Turnock, S.R., Lewis, S.G., Philips, A.B., Banks, J., Winden, B., Hudson, D.A. and Molland, A.F.
Evaluating the self-propulsion of a container ship in a seastate using computational fluid dynamics.
In, William Froude Conference: Advances in Theoretical and Applied Hydrodynamics - Past and Future, Portsmouth, GB,
24 - 25 Nov 2010.
Full text not available from this repository.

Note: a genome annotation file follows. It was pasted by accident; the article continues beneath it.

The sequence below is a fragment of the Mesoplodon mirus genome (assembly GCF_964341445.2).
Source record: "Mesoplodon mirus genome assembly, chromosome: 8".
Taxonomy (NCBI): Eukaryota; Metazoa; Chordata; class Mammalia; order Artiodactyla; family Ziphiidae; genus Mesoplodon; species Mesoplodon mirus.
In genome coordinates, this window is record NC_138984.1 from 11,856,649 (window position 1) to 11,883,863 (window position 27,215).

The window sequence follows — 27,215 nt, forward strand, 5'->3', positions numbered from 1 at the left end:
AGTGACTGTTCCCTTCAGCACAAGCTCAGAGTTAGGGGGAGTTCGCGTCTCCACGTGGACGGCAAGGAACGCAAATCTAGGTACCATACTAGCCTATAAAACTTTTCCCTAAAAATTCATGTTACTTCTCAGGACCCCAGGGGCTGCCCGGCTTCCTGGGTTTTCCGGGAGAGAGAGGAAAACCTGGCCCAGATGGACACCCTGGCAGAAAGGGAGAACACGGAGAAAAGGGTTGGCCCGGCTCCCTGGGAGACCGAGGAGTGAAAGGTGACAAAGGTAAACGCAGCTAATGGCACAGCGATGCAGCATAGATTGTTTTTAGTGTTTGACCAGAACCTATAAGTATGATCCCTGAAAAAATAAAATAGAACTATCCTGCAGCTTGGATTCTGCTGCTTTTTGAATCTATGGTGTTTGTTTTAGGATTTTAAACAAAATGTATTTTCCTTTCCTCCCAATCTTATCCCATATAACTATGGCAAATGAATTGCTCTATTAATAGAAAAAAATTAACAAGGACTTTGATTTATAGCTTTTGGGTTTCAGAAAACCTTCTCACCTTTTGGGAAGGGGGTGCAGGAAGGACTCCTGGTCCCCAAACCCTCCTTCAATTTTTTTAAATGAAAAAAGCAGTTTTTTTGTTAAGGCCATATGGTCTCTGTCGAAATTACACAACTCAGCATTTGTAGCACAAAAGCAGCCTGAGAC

An important area of ship design that requires the development of unsteady computational fluid dynamics is the ability to evaluate accurately the unsteady propulsive efficiency of a ship in waves. A reliable capability to do this would allow design selection of hull forms that have maximum propulsive efficiency across their required operating range of seastates. In this paper we consider the necessary steps in validating the assessment of wave and viscous hull resistance, the computational efficiency of representing the propulsion effects of a propeller and finally the influence of an incident wave on the overall propulsive forces. The Korean Container Ship, KCS, is chosen due to the availability of good quality experimental data and the relative magnitudes of the resistance components. Two different flow solvers are applied and a variety of meshing strategies. Overall, good predictions of the self-propelled ship condition are possible if an appropriate, flow feature adapted, mesh of sufficiently high density and quality is used
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